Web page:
Everyone who has worked in an office has encountered a David Brent, but it the man’s unfulfilled life outside work that drives Ricky Gervais’ belated big screen follow-up to his and Stephen Merchant’s early-2000s comedy series The Office.

It’s a movie that will have you laughing out loud almost as much as watching through your fingers, cringing.

More than a decade after The Office, Brent is a travelling sales rep at a firm called Lavichem where most of his colleagues hate him.

Blowing a hole in his savings and taking unpaid leave, he hires a backing band for a make or break tour in pursuit of his dreams of rock stardom – seven gigs in three weeks in the Berkshire area, but mandatory tour bus and hotels nevertheless.

The ‘tour’ is a frequently hilarious catastrophe of empty venues, a band that dislikes him and his inadvertently offensive songs.

Gervais has always liked to play with what is unacceptable and Life on the Road again pushes the envelope.

There are long, agonising scenes where Brent’s verbal diarrhoea and lyrics are almost too much to stomach, walking that ‘it’s ironic, not offensive’ line and just about keeping the viewer on side, despairing at this man’s ham-fisted attempts to be liked.

His paid-for band offer a series of sceptical talking heads echoing our embarrassment, explaining and giving context to his most awkward moments.

Taking Brent out of his office makes him more ridiculous than ever and there’s a hint of Alan Partridge, his similarly deluded kindred spirit, in this film.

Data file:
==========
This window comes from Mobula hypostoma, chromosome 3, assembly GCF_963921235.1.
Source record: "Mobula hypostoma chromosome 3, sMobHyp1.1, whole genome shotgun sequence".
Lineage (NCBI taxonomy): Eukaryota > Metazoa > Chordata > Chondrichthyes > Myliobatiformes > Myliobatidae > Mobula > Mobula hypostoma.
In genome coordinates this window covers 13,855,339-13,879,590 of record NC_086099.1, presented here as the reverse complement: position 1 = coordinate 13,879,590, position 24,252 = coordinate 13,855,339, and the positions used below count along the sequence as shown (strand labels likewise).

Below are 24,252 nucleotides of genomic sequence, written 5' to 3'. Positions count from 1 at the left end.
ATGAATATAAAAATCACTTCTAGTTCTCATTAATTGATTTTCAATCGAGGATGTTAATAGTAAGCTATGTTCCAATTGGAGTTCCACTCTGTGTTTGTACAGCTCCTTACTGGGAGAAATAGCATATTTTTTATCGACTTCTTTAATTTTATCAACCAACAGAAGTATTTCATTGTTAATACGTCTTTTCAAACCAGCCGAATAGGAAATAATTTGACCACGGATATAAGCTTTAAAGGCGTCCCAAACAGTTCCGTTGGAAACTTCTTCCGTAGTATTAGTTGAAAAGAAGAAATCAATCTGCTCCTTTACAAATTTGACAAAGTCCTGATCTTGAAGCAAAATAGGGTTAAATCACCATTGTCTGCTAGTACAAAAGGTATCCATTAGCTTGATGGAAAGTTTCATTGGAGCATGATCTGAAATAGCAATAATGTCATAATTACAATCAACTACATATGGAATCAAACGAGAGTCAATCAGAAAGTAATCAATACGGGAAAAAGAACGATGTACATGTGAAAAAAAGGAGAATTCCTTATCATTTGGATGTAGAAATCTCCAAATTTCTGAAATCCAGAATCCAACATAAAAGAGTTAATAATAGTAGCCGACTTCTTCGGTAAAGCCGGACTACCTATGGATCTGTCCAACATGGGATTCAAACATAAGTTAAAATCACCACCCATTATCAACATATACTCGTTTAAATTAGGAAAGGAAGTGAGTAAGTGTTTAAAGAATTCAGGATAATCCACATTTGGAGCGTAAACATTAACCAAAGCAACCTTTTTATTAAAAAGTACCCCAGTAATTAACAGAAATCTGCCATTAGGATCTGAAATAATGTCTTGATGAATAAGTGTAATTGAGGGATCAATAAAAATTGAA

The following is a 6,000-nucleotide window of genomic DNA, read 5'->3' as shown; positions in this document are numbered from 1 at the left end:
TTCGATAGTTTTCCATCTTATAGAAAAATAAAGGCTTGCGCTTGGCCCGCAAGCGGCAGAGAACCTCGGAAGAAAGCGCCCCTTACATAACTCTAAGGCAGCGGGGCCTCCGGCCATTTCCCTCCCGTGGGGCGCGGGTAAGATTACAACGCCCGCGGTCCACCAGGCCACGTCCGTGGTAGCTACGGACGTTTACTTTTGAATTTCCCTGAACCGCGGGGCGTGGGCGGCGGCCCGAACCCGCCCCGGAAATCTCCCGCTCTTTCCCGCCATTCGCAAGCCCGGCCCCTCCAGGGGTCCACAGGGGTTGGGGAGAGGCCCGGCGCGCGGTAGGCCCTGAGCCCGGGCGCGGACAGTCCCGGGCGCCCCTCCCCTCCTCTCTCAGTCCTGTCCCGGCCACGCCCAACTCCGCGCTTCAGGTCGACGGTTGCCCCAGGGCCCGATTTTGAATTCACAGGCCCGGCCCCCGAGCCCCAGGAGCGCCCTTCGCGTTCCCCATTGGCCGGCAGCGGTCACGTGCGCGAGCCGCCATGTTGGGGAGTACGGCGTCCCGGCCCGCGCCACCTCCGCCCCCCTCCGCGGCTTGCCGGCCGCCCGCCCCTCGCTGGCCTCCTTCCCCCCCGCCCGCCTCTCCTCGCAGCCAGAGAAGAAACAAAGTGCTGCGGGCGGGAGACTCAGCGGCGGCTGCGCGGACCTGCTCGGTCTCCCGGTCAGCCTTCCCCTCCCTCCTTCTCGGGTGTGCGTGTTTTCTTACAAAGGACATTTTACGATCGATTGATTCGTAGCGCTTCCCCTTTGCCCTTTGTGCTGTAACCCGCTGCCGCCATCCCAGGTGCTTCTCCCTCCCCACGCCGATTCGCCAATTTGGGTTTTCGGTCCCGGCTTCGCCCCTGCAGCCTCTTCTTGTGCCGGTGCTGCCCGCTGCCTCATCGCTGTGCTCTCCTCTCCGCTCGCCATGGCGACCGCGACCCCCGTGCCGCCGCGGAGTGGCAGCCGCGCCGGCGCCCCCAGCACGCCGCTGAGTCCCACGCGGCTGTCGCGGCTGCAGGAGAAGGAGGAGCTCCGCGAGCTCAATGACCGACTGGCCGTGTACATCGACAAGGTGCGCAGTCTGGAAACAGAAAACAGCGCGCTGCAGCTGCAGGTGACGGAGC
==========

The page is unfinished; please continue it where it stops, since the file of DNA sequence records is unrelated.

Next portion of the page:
But whereas Steve Coogan put Partridge in a big screen heist movie, Gervais has kept Brent appropriately small fry, with the same documentary feel as The Office.

What The Office had that Life on the Road lacks is scope beyond Brent. There’s no infuriating Gareth or Tim/Dawn will-they-won’t-they. Dom Brown’s rapper Dom, who inadvertently becomes Brent’s sidekick, is the only other character in the film who leaves a mark.

Sometimes, Gervais’ work has felt misanthropic but Life on the Road is redeemed in a satisfying final act when Brent’s attention-seeking clown mask finally slips.

While The Office made us feel like we all know a Brent, Life on the Road shows there is a little bit of Brent in most of us – anyone that is not quite where they hoped they would be in life, anyone with unfulfilled dreams – and that is why the movie ultimately connects.

Ricky Gervais’ David Brent movie delivers more or less everything his fans and those of The Office would have hoped for: it’s funny, painful to watch and, thanks to its final act, sympathetic.

David Brent: Life on the Road (15) is out August 19.

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